NEW DELHI: A corrupt man being held to account? Or was former Bangladesh Chief Justice SK Sinha the victim of a political witch-hunt after he fell out with the powers that be? The truth may never be known.
Late last week, Dhaka filed charges of money laundering against Sinha, the country’s first Hindu chief justice of the Supreme Court, three years after he fled the country fearing for his life. The charges also cover fraud arising from transactions with the Farmers Bank in 2016. Sinha already has an arrest warrant against him, issued in January this year.
It was a steep fall for a man who, when elevated to chief justice in January 2015, was high in Prime Minister Sheikh Hasina’s favour. It was also her thank you message for the long-standing support of the country’s small Hindu community.
It helped that Justice Sinha had delivered landmark judgements, including sentencing the killers of Bangabandhu Sheikh Mujibur Rahman, father of Sheikh Hasina, to death. He also ruled as illegal the 5th amendment which legitimised the governments that seized power after Mujib’s killing. He dismissed the 7th amendment which confirmed the martial law regime of Gen. Hussain Ershad and upheld the legality of the 13th amendment doing away with caretaker governments during elections.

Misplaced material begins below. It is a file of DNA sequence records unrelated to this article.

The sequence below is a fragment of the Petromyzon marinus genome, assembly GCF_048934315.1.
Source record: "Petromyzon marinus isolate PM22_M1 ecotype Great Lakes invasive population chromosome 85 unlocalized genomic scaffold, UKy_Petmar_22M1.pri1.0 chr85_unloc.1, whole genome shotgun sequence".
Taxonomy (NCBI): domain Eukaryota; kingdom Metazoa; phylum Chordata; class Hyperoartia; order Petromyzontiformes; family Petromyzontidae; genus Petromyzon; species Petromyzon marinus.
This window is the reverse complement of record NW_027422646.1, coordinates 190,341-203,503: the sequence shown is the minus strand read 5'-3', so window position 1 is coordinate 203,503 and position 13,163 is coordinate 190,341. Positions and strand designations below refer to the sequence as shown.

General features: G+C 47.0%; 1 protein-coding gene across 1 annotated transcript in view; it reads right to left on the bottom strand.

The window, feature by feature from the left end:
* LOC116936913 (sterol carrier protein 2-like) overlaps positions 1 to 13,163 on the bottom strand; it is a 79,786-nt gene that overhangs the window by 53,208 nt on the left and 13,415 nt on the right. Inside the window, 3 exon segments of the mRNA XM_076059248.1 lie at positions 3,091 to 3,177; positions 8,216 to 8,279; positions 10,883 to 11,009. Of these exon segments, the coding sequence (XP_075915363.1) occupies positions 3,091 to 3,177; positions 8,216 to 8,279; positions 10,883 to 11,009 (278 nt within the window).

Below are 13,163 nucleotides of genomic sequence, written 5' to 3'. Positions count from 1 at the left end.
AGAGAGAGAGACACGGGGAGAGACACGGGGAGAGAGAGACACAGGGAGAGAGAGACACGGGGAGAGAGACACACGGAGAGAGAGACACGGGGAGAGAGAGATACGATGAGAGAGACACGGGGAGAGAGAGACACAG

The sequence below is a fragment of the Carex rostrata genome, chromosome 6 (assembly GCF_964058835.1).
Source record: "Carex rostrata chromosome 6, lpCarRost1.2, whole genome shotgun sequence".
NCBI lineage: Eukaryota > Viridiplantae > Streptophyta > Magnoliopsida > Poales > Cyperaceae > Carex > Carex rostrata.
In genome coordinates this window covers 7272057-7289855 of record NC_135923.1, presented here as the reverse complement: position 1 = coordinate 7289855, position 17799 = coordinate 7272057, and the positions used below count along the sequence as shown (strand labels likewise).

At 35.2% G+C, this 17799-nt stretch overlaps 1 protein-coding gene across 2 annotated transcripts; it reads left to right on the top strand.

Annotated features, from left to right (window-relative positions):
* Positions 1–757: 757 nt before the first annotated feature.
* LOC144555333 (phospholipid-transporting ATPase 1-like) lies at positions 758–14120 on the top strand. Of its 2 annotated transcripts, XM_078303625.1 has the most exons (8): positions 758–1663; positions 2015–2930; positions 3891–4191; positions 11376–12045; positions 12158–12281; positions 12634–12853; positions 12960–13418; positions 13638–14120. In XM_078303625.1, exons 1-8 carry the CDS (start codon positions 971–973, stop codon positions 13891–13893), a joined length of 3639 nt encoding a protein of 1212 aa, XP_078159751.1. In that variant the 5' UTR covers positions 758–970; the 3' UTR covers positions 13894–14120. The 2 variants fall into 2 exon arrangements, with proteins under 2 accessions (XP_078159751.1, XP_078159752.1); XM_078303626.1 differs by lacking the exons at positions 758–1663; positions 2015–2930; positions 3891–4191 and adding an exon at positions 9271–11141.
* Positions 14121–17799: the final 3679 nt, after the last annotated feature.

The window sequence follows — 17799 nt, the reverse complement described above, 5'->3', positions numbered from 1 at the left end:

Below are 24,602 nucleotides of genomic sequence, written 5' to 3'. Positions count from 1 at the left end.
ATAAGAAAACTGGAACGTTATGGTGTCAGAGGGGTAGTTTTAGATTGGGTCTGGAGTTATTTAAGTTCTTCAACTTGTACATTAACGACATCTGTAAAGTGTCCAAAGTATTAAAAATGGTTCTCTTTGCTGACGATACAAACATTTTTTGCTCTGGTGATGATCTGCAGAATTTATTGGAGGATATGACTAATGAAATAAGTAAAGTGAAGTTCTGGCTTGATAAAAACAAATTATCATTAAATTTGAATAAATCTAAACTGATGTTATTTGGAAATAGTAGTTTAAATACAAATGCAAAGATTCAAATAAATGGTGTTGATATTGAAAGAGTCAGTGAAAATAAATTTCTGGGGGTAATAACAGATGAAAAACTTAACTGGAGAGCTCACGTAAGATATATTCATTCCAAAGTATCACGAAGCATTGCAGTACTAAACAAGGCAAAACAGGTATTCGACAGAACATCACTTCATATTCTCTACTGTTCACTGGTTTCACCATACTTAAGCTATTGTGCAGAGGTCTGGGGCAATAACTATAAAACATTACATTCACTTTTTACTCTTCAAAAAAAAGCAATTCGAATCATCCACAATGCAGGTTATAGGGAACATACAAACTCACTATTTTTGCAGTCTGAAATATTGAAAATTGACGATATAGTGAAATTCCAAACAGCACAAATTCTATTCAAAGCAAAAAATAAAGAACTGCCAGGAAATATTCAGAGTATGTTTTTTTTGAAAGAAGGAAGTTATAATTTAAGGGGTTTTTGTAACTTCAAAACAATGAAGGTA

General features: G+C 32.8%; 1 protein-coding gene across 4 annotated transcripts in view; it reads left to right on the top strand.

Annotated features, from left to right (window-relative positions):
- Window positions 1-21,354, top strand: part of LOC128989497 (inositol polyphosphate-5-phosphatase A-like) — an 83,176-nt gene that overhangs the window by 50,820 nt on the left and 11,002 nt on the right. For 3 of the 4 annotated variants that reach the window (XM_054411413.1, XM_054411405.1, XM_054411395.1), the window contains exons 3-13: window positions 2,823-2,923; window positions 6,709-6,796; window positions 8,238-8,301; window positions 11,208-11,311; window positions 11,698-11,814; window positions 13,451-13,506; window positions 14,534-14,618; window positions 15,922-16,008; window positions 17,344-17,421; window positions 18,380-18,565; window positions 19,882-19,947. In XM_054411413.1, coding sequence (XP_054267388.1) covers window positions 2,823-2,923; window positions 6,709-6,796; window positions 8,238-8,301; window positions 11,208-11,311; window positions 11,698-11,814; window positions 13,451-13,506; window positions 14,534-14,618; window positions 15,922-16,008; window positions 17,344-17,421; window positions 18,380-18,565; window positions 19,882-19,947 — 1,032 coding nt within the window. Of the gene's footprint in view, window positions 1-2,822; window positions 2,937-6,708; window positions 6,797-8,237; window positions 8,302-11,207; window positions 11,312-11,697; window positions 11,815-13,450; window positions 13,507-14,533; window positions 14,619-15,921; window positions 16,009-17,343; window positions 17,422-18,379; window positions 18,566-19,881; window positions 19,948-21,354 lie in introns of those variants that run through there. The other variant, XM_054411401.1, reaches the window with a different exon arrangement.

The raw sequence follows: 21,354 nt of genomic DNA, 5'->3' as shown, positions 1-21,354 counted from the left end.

It appears his undoing was not accepting Parliament’s power to remove sitting Supreme Court judges through impeachment.
In a 500-page tome titled ‘A Broken Dream’, Sinha claimed he was found corrupt only after his ruling against the government. In an interview with ‘Al Jazeera’ two years ago, he recalls being summoned to a meeting with the Prime Minister, the day before the judgment, where he says Hasina repeatedly pressed him “to rule in favour of the government”. He claims his refusal enraged her because she wanted the courts “to be used as instruments to serve the government’s purpose”.
The Supreme Court’s observation that “No nation, no country is made of or by one person,” may also have incensed Sheikh Hasina who would have seen it as insulting of her father, Bangabandhu Sheikh Mujibur Rahman. It may have even raised the suspicion that Sinha had political ambitions.
The Bangladesh government has refuted Sinha’s claims with the attorney general telling the same TV channel that the book was the product of his “wild imagination” and it was not to be taken seriously. The government also rejected the charge that senior intelligence officers threatened Sinha which he has documented in his book.
Sinha’s story may not be unique to a region where the executive is often accused of seeking to subordinate the higher judiciary. In Pakistan, the assault on the judiciary has been direct to the point where it has no credibility left. In India, the judiciary is often accused of encroaching on the executive’s jurisdiction, while others claim recent Supreme Court rulings suggest high level executive influence.